The pursuit of "material health" coupled with the drive to integrate sustainable materials into the interior spaces in which we live, work, and play requires designers and architects to better understand the chemical properties and hazards of the materials they specify. This burden adds to their already complex job of synthesizing abstract concepts into aesthetically pleasing structures and spaces that harmonize form with function. This visually rich presentation by Mark Krejchi, Ph.D., of Wilsonart, discusses key concepts that address fundamental health, safety, and welfare issues involved in sustainable material design. Equipped with this information, attendees will be better positioned to make more informed decisions about the hazards and sustainable value of the various hard surfacing choices.
Presenter: Mark Krejchi, Ph. D., Research Fellow, Wilsonart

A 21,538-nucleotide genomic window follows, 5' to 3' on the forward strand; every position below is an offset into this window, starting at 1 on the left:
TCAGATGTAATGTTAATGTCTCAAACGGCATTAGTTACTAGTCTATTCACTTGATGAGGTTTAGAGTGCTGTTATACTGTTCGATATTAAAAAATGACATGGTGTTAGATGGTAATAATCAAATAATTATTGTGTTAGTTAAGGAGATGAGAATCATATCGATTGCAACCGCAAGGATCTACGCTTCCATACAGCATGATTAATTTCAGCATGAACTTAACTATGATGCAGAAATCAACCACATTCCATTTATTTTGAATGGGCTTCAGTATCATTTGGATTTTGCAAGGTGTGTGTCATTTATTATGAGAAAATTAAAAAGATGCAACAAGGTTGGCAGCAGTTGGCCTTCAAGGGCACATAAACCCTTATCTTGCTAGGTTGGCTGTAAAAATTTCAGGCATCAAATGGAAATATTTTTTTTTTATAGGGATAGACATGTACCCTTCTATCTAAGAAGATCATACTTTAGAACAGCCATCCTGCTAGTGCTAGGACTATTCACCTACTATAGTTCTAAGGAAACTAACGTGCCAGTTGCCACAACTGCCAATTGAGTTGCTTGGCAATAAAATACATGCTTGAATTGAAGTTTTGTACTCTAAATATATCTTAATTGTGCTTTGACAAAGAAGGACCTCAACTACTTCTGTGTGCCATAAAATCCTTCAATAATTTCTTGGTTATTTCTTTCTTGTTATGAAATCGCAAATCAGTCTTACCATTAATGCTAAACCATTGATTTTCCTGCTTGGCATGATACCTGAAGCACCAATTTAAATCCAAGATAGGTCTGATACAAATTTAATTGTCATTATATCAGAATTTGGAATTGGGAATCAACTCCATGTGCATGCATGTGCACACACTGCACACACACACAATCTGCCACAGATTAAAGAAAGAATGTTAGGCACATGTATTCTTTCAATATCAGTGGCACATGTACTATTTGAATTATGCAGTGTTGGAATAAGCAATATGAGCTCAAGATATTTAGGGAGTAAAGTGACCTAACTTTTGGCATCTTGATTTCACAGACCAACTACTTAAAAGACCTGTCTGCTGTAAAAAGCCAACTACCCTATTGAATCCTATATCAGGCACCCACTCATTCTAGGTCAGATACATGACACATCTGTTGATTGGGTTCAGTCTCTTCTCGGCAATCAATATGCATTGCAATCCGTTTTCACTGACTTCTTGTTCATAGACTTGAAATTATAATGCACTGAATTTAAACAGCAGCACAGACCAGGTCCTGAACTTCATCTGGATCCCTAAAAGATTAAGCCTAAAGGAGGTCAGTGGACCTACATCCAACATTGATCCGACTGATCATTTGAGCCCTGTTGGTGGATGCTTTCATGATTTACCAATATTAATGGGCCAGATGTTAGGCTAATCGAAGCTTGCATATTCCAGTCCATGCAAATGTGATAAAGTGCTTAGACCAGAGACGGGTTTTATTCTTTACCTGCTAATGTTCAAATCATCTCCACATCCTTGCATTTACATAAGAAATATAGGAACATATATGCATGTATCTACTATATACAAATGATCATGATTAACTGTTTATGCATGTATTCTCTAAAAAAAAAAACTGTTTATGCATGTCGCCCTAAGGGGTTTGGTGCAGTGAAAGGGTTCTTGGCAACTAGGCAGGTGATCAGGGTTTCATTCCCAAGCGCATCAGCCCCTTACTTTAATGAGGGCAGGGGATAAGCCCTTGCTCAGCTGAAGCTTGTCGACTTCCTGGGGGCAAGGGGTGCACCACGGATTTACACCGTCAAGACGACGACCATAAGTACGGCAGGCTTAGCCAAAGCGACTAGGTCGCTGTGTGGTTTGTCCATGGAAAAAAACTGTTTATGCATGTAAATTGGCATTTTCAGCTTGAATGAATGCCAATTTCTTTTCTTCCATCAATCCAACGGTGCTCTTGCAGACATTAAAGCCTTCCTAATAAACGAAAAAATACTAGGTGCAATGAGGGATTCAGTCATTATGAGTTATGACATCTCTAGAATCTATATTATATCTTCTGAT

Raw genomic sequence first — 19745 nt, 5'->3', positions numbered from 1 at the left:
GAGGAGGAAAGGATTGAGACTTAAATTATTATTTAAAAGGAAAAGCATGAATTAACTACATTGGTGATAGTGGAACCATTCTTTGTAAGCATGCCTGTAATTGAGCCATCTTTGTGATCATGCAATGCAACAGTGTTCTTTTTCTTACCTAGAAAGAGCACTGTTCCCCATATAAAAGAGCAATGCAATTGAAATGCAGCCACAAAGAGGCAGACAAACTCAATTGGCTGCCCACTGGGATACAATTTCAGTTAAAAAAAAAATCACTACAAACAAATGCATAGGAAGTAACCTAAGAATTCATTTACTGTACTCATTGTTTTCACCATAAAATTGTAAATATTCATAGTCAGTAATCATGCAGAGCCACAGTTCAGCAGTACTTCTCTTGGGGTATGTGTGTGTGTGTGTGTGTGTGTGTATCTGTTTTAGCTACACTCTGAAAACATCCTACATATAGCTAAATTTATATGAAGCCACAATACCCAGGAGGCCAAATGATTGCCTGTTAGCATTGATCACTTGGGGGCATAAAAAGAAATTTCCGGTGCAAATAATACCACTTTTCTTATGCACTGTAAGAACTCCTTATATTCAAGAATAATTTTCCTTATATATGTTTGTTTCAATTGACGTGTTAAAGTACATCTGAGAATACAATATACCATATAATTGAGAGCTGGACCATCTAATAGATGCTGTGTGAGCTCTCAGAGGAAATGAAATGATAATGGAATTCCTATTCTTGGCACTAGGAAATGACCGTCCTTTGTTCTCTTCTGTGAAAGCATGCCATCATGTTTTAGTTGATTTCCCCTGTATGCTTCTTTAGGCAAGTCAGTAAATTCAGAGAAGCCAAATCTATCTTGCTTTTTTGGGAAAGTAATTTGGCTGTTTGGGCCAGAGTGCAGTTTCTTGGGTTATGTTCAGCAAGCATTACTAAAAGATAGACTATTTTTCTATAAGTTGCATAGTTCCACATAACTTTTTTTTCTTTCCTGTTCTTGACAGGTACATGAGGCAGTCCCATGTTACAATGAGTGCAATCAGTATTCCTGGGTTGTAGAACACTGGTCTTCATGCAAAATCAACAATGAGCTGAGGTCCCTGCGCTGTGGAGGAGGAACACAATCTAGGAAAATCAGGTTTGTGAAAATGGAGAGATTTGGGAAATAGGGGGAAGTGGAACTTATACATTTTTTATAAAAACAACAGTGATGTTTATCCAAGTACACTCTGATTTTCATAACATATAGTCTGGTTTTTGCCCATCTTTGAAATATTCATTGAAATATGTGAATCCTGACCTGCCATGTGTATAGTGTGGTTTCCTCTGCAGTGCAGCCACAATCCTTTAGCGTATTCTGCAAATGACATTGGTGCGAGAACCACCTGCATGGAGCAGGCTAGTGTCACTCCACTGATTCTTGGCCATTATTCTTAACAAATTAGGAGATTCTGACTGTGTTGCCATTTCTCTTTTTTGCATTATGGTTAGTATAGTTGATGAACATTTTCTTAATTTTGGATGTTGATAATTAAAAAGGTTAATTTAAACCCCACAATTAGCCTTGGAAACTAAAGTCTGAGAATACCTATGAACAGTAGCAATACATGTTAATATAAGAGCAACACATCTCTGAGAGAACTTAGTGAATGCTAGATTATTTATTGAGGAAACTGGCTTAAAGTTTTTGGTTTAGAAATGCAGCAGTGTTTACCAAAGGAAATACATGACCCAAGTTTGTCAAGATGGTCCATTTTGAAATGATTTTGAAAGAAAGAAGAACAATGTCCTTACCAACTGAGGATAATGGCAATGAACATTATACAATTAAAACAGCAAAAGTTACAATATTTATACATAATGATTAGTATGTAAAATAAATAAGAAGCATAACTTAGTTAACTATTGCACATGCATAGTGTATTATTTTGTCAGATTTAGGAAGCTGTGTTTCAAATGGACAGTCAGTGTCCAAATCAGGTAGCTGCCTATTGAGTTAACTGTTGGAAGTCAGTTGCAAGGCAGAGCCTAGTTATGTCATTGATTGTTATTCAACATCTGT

Mark Krejchi earned a Doctorate in Polymer Science and Engineering from the University of Massachusetts in Amherst, where his work established some of the earliest examples of successful biomimicry based material design. After completing his doctorate, Mark accepted a position at the California Institute of Technology in the Division of Chemistry and Chemical Engineering. His work there utilized directed evolution to adapt naturally occurring enzymes to carry out industrially significant chemistry under conditions familiar to biological systems. Mark rounded out his academic experience at Stanford University in the Department of Chemistry where he was focused on altering the structure of polypropylene to produce materials that would simplify the complex recycling processes associated with multicomponent plastic parts. In 1996, Mark moved into the commercial world when he accepted a position at Wilsonart LLC. Since that time, he has played important roles in the design, development, and commercialization of innovative decorative surfacing solutions both in the US and abroad. Mark holds several patents in areas that involve the consolidation of manufacturing processes to decrease waste and save energy, the dematerialization of substrates to reduce raw material consumption, and the development of recycling processes to utilize postconsumer plastic waste. Mark and his wife, Amy, reside in their empty nest in Temple, TX.